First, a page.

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1. a member of a people of unknown origin living around the W Pyrenees in France and Spain
2. the language of this people, of no known relationship with any other language
Collins Discovery Encyclopedia, 1st edition © HarperCollins Publishers 2005
The following article is from The Great Soviet Encyclopedia (1979). It might be outdated or ideologically biased.



(Basque, euzkera; Spanish, vasco; French, basque), language of the Basques, who live in the Spanish provinces of Álava, Vizcaya, Guipúzcoa, and partly in the district of Pamplona (Navarre); in France, in the department of Basses-Pyrénées (the districts of Bayonne and Mauléon); in Latin America, principally in Uruguay (Montevideo) and Argentina (where they settled in 1865–75), and in Mexico (immigrations from Spain in the first half of the 17th century). The Basque language is spoken by more than 900,000 people. The language of the Basques is presently classified as a linguistic isolate, genetically unrelated to any other known group of languages. Numerous theories have been proposed, relating it to the Caucasus languages (C. C. Uhlenbeck, N. Ia. Marr), the Finno-Ugric languages (L. L. Bonaparte), the Hamitic languages (A. Trombetti), American Indian languages (K. A. Mahn, A. d’Abbadie), the Etruscan language (Arana Goiri), and others. The most widespread theory is that of the Iberian origin of the Basque language (W. von Humboldt, A. Luchaire, H. Schuchardt, E. Bourciez, etc.) which, however, has occasioned substantial objections (J. Vinson, W. van Eys, etc.).

The history of the Basque language in the medieval period is little known, due to the absence of written texts. Only isolated words (approximately 50) are encountered in Spanish and French documents of the tenth to the 12th centuries. The Basque language is quite differentiated locally. Modern Bascologists recognize two basic dialect groupings, that is, the western, or Vizcayan (spoken around Bilbao), and the central eastern group, including the dialects of Labourdin (spoken around Bayonne), lower Navarrais (spoken around St. Jean-Piéd-de-Port), and Souletin (spoken in the Mauléon area), in France. The western (Vizcayan) dialect—that is, the speech of Bilbao—provides the basis for the literary language.

The Basque language has no grammatical gender. A noun may have a definite article (-a“the”: gizon“man”, gizon-a“the man”) or an indefinite article (-bat“some, a”:gizon-bat “a man, some man”). Like the article, the demonstrative pronoun and the adjective are placed after the noun. The declension system consists of case markers (postpositions) which are added after the article. The Basque language has a system of counting based on units of 20. Approximately 20 verbs, including auxiliaries, have preserved historic forms. The rest of the Basque verbs express tense and modal relationships periphrastically. Basque has indicative, imperative, and optative moods and present, past, and future (the latter expressed analytically) tenses. Transitive verbs have an ergative construction in the present tense. Studies by Basque scholars in France and Spain began appearing in the 1820’s, and since then the study of Basque has become a subject of linguistic research throughout the world. In the 20th century the Basque language was introduced into the schools, and Basque literary works were published in the language. Fictional works and periodicals appeared in the Basque language after the country of the Basques was declared autonomous on Oct. 1, 1936. The fascist regime of Franco, however, destroyed Basque autonomy and liquidated the Basque press.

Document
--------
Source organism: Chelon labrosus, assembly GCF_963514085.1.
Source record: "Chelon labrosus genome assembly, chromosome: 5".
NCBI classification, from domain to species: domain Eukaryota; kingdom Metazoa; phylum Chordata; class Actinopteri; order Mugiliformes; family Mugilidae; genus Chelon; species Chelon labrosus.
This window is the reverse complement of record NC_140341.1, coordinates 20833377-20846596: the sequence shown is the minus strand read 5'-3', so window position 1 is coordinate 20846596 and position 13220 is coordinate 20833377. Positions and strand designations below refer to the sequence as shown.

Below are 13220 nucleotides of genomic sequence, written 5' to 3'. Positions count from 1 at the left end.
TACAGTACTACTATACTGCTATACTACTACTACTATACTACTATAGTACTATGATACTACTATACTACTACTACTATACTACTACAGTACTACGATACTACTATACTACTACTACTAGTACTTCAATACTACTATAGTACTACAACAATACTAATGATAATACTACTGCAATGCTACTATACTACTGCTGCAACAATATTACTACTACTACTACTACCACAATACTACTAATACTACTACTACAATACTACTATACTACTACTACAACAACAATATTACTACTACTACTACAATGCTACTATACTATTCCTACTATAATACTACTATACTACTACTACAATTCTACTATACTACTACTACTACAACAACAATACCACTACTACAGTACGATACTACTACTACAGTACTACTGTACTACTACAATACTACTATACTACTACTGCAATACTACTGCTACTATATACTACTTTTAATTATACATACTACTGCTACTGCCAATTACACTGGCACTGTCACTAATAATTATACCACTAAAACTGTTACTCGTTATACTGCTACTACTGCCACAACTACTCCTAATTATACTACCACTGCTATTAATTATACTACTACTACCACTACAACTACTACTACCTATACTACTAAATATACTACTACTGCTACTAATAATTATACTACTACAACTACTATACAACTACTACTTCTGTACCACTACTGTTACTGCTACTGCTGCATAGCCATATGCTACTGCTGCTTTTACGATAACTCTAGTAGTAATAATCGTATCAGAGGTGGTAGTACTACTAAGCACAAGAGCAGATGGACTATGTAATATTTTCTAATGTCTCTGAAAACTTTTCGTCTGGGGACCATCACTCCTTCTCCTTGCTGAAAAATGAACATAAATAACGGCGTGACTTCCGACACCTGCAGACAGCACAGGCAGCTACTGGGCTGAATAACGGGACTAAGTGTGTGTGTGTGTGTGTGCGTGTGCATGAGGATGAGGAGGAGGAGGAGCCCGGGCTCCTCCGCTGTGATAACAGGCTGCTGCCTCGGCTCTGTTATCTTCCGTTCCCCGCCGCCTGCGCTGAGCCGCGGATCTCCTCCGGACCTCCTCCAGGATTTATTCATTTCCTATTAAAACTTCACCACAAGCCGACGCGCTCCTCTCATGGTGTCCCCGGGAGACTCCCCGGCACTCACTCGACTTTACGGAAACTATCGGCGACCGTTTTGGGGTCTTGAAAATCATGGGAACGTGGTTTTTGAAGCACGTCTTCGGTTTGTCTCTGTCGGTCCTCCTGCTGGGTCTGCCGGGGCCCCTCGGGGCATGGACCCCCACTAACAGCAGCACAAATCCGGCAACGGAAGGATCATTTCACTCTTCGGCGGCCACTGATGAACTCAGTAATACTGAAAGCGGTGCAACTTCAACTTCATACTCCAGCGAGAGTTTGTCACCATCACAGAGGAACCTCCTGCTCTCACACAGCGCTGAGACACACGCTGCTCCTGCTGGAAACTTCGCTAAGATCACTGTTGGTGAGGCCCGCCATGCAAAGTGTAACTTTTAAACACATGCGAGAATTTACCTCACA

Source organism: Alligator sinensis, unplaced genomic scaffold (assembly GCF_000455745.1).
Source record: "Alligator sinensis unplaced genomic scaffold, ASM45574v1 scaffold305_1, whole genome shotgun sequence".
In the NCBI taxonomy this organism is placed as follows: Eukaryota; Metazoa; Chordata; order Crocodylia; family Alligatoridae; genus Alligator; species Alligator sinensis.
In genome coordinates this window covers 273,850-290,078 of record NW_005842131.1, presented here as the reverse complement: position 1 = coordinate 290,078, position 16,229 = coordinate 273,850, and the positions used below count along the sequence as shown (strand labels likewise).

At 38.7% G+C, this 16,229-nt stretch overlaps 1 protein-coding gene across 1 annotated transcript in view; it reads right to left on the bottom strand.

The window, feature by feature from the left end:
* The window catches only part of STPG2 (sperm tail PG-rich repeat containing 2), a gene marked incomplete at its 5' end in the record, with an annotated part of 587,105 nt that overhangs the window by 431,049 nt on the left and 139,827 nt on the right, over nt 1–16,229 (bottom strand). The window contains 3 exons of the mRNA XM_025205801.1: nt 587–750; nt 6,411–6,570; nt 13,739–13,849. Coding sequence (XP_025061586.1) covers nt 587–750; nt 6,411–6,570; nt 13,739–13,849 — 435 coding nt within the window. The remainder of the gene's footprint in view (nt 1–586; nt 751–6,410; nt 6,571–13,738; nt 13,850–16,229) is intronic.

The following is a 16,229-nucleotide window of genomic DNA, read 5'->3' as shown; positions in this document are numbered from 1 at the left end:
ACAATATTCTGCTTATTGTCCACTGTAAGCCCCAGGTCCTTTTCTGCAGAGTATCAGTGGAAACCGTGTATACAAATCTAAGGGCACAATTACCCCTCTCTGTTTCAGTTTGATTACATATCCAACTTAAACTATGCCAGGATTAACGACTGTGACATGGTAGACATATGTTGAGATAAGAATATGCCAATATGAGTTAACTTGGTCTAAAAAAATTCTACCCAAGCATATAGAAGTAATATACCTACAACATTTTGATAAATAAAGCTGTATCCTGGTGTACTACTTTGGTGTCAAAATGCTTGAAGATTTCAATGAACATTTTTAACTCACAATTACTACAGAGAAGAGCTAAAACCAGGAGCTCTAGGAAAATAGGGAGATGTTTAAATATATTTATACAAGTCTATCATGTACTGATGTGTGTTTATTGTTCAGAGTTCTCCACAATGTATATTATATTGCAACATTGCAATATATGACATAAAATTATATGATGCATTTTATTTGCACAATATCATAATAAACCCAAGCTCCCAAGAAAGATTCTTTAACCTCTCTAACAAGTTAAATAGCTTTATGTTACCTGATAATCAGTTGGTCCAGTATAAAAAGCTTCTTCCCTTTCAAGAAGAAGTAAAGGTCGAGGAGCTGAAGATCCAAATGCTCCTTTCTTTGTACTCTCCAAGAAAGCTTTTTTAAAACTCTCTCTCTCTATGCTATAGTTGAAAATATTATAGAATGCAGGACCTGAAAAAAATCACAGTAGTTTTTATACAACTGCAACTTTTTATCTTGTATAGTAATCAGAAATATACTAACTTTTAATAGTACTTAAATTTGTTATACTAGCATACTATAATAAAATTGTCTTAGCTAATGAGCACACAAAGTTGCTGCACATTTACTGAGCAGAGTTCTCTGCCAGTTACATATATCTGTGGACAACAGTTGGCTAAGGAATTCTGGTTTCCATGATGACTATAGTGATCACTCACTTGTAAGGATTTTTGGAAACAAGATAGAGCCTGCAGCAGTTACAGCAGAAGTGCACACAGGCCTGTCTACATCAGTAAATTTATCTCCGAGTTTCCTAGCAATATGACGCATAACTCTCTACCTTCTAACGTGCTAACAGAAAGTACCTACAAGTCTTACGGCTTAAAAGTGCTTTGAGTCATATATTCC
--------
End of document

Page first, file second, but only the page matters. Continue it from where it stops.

Zhirkov, L. I. “Problema iazyka baskov,” Izv. AN SSSR: Old. literatury i iazyka, 1945, vol. 4, issues 3–4.
Shishmarev, V. Ocherki po istorii iazykov Ispanii. Moscow-Leningrad, 1941.
Shishmarev, V. “Baskskii iazyk.” In Kul’tura Ispanii. Moscow-Leningrad, 1940.
Schuchardt, H. “Baskskii iazyk i iazykoznanie.” In Izbrannye stat’i po iazykoznaniiu. Moscow, 1950. (Translated from German.)
Gandia, E. de. Orígenes prearios del pueblo vasco. Buenos Aires, 1943.
Eleas, A. El vasco, análisis de la lengua vasca. Tucuman, 1935.
Mendizábal, L. La lengua vasca, gramática, conversción, diccionario vasco-castellano y castellano-vasco. Buenos Aires, 1943.
Gramática vasca, 2nd ed. [San Sebastián] 1959.
Lafon, R. “La lengua vasca.” Enciclopedia lingüística hispánica, vol. 1. Madrid, 1959.
Tovar, A. La lengua vasca. San Sebastián, 1950. (English translation: The Basque Language. Philadelphia, 1957.)
Estornés, Lasa B. Orígenes de los vascos, 2nd ed., vol. 2. 1907.
Azkue, R. M. de. Diccionario Vasco-español-françés, vols. 1–2. Bilbao, 1905–06.
The Great Soviet Encyclopedia, 3rd Edition (1970-1979). © 2010 The Gale Group, Inc. All rights reserved.
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For centuries, scholars of the Basque language have been most concerned with finding a relationship to any other known language.
The event, in the Basque capital of Bilbao, was attended by several high-ranking regional politicians and celebrities such as Pilar Bardem, mother of the Oscar-winning actor Javier Bardem, and former UNESCO Secretary-General Federico Mayor Zaragoza.
ETA operate mainly in Spain, for particularly in the Basque Country, Navarra and, to a lesser degree, and Madrid, Barcelona and the tourist areas of the Spanish Mediterranean coast.
Politics, Culture, and Sociability in the Basque Nationalist Party.